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July 11, 2013 - Image 36

Resource type:
Text
Publication:
The Detroit Jewish News, 2013-07-11

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home >> at home

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Architect Michael Poris expanded the kitchen's opening to give the dining room a more expansive feel while
containing it with beams and molding painted a rich mahogany. A dining table, whose natural wood warms
the darker framework, was crafted from planks reclaimed from a Detroit factory; Gage planed them down and
brightened them for food service. The legs of the table were modified from a 20-foot grain auger. Sockets were
added to the frame of an enormous 1950s Christmas bell and transformed into a chandelier. Industrial tooling
boxes from the 1940s were assembled to create a sideboard.

Salvaged
architectural
and industrial
remnants find a
warm welcome
in a Birmingham
home.

Lynne Konstantin I Design Writer
Brett Mountain I Photographer

a

B

eginning life as a working farmhouse early in the 1900s,
then divided into a duplex (replete with two sets of stairs)
during the Depression, this home close to downtown
Birmingham has been restructured into a still-rustic, uniquely
warm, inspiring and play-friendly haven. The Jewish homeowner,
who harbors a passion for textural rough-hewn architectural rem-
nants and industrial scraps of metal along with the sense of history
they emanate, assembled a team who understood his aesthetic and
ran with it.
Owner of Birmingham's McIntosh Poris Associates, architect and
designer Michael Poris, who also is Jewish, holds degrees from the
University of Michigan and Yale University. He created a livable,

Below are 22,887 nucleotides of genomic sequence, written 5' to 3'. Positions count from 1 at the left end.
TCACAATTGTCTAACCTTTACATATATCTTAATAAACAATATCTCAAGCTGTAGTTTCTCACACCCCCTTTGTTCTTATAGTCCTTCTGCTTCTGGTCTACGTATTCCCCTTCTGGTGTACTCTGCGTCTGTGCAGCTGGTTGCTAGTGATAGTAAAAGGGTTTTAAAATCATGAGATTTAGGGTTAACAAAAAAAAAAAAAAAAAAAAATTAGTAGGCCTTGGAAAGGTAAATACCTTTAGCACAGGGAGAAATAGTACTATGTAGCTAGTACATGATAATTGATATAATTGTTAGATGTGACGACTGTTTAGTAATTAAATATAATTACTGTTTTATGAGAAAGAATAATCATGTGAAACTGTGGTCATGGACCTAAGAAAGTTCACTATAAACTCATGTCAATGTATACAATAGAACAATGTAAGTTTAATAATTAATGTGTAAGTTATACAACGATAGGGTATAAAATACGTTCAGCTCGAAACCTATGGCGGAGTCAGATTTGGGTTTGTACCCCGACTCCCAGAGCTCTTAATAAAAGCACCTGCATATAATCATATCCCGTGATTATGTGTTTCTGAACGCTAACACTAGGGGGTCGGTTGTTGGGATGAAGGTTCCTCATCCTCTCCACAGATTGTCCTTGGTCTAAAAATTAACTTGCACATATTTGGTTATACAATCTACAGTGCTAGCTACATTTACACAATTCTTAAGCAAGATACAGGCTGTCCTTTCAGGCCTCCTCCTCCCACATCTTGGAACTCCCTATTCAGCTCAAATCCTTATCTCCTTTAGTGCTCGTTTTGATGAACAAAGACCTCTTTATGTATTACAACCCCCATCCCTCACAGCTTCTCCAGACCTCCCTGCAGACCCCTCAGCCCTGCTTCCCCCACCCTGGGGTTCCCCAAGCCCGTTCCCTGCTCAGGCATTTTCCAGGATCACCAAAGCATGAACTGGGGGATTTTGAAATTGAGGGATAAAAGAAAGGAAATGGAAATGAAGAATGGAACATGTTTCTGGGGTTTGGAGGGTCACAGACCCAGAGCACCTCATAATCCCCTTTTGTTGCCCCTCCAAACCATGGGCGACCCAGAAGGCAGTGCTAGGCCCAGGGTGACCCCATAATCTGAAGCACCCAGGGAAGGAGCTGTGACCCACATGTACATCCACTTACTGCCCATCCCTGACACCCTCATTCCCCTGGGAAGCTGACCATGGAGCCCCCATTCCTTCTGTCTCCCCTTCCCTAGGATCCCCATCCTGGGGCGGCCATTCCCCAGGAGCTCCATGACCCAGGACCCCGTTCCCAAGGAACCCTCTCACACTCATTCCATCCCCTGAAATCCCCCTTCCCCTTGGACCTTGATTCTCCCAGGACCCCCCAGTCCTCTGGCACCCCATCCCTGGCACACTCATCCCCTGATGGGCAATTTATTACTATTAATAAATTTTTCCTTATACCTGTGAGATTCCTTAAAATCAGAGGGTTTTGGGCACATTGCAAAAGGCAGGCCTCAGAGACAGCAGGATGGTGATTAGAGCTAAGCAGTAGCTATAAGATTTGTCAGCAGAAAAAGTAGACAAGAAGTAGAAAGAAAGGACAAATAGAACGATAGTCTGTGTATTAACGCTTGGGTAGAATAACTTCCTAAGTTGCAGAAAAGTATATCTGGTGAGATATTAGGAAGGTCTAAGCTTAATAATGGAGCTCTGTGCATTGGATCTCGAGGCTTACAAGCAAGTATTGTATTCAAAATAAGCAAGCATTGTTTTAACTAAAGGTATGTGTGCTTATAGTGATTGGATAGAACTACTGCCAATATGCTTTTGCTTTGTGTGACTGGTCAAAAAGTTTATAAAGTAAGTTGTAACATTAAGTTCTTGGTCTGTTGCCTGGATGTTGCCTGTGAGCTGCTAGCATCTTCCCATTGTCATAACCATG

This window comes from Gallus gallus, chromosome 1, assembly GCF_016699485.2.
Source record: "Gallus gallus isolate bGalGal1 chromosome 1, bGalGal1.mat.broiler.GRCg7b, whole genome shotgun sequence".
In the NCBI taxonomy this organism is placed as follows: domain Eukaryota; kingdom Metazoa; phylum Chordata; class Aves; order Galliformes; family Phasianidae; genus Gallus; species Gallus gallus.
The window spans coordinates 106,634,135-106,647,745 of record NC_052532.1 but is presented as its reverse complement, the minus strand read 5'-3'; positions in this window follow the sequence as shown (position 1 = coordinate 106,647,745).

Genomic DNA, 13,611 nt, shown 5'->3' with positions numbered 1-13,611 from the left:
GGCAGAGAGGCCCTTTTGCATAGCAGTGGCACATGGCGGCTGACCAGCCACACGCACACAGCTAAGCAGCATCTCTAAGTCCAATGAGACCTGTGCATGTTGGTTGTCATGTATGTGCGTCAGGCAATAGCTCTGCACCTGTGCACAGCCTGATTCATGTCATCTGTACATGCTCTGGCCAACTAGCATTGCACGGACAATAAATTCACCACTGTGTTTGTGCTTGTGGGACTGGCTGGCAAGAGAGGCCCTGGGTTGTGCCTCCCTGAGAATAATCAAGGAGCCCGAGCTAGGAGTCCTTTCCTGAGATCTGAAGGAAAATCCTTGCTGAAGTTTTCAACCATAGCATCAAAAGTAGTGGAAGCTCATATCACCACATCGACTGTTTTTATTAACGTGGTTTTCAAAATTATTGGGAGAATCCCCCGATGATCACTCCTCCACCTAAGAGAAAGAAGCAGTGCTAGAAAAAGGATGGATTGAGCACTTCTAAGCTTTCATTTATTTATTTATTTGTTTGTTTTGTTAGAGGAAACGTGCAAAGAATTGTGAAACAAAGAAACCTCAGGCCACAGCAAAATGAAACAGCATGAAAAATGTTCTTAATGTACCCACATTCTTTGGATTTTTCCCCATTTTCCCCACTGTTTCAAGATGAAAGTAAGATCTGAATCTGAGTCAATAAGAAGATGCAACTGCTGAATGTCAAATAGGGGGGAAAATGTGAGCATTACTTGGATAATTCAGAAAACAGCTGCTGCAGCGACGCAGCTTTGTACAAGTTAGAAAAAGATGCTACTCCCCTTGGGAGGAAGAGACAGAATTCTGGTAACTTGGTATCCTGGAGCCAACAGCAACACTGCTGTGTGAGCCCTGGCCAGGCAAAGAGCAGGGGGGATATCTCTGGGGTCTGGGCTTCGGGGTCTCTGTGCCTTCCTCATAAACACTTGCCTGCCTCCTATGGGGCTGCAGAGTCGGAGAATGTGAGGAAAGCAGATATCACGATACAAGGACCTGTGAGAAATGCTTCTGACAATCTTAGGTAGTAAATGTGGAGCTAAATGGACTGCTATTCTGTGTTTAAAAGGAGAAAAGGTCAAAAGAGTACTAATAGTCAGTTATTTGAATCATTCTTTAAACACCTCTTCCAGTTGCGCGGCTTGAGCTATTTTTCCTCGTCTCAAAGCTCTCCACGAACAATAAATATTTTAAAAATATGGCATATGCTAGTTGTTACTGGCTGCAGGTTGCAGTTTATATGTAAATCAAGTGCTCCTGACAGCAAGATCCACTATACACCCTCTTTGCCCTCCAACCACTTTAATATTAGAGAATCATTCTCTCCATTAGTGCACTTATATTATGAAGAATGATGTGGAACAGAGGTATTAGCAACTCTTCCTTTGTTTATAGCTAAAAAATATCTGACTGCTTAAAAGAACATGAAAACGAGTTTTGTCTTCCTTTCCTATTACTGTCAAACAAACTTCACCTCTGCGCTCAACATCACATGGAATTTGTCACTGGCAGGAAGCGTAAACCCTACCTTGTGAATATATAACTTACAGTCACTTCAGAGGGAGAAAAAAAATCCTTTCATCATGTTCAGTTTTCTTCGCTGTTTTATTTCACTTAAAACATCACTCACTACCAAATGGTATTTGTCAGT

functional and light-strewn space that blends seamlessly with the
mix of raw and rustic details that Richard Gage and Marisa Gaggino
(who happen to be husband and wife) carved out. Along with
the homeowner, Gaggino, owner of Heritage Co. II Architectural
Artifacts in Royal Oak, scoured her inventory and the country for
decorative salvage. She then often handed the pieces over to Gage,
an architectural sculptor and owner of Richard Gage Design Studio
in Hazel Park, to repurpose them into functional (and safe) pieces
of luminous beauty.
"[This homeowner] put together a team of professionals that
understood his design requirements and personality and could
collaborate to push a concept to its highest end, without egos
getting in the way" says Gage. "The level of trust, daring, boldness,
artistic expression and belief in the creative process that he
exhibited made it a really rewarding and fun project to work on:'



Turn-of-the-century oak freight-elevator
doors define a vestibule in the entry foyer.
Architectural sculptor Gage machined brackets
and supports to replicate the original hardware
to mount the panels and provide an interior
ledge that doubles as counter space.

Do you have a home you'd like to share with the community? Contact Lynne Konstantin at Ikonstantin©thejewishnews.com .

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July 11 • 2013

JN

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